The resulting song would make Courtney Barnett or Kurt Vile jealous; “Black Mountain Mine” is where Bond stakes her claim as the Bay Area’s preeminent guitarist—it’s no wonder Vanderslice decided to take Meernaa on tour this spring to play as his backing band. But the track is also where she flashes her lyrical expertise, using beautiful metaphors to describe personal events that transpired in her family’s tragic history: “I woke up with stars in my eyes, but they are wet and they are dying / To busy to yearn because they are too busy trying to survive / What if they never grow up? / What if they never had the chance to?”
“I wrote [“Black Diamond Mine”] thinking about peoples’ ancestral lines in general and how it’s kind of amazing that we’re just here as a result of our family’s pasts,” she explains. “I was coming to terms with a lot of ugliness, but learning how to compartmentalize moments of beauty inside of ugliness. Great release comes with that, which felt good to have that big cathartic krautrock jumble at the end.”
Family doesn’t just play a major part of “Black Diamond Mine,” but also in the album as a whole. Its title, Heart Hunger, comes from a poem by Bond’s great-great grandmother. The familial theme runs deep through each track, from the direct “Better Part” to “Backroads,” a song that reminisces about the freedoms of young adulthood.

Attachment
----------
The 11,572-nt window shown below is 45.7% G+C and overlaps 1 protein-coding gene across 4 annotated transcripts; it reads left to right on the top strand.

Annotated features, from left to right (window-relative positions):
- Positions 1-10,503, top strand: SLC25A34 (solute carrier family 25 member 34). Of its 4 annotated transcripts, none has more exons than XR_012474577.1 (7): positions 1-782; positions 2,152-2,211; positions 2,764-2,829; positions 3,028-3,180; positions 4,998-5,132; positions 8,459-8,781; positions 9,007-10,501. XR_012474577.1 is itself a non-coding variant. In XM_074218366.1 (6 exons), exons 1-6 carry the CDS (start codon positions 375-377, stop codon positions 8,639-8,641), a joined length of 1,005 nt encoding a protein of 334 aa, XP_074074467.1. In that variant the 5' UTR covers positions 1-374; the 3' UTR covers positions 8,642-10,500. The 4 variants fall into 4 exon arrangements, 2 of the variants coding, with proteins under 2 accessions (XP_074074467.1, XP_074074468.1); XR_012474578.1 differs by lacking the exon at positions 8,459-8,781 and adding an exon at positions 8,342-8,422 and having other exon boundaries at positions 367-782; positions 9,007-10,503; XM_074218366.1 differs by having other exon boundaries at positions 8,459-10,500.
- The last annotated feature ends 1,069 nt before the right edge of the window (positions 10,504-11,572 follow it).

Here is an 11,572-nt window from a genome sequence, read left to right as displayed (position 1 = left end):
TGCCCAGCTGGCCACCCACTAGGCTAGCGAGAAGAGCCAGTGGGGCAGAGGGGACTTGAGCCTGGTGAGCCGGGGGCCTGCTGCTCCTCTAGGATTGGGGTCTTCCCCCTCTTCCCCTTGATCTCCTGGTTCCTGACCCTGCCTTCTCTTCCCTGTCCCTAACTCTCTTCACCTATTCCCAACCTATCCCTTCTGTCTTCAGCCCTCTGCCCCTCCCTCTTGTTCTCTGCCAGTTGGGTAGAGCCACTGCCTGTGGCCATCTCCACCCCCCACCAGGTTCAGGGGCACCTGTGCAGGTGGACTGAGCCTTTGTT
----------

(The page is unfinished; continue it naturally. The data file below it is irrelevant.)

“The poem was about the loss of her child and this deep grief of loss and desire for this missing thing in her life,” Bond says. “But there are also a lot of beautiful lines about having memories and all of these things about her lost child. I think this whole record is kind of like a process record. A lot of this is me processing a lot of stuff, like collectively as a human in the world right now but also learning some dark things about my family’s past and present and trying to feel all of those things and get it out. It comes full circle into anger, grief, joy, compassion, empathy and eventually being able to openly love somebody and feel comfortable in that newness.”
That ultimate catharsis, Bond’s newfound love with Shelton, shines through on multiple occasions throughout Heart Hunger, but it’s most obvious—and meaningful—on lead single “Better Part,” which Bond describes as “the first real love song I’ve ever written and truly meant with my whole heart.” Over sparkling ‘80s synths and whispery vocals, Bond croons, “I never really knew it would feel quite like this / Is it the way I adore you? / I never really knew it was something I’d missed / It’s in the way I adore you.”
The song sums up Meernaa’s story brilliantly; as the dreamy landscape builds into an effortless guitar solo that rips the whole thing open, Bond realizes that this is what she’s been waiting for her entire life: a love that not only enriches her own life, but pushes her to be an even better songwriter and musician. Every moment since Bond met Shelton in Tiny Telephone all of those years ago led to the song itself, an exquisite testament to the couple’s undeniable chemistry, onstage, in the studio and in their daily lives.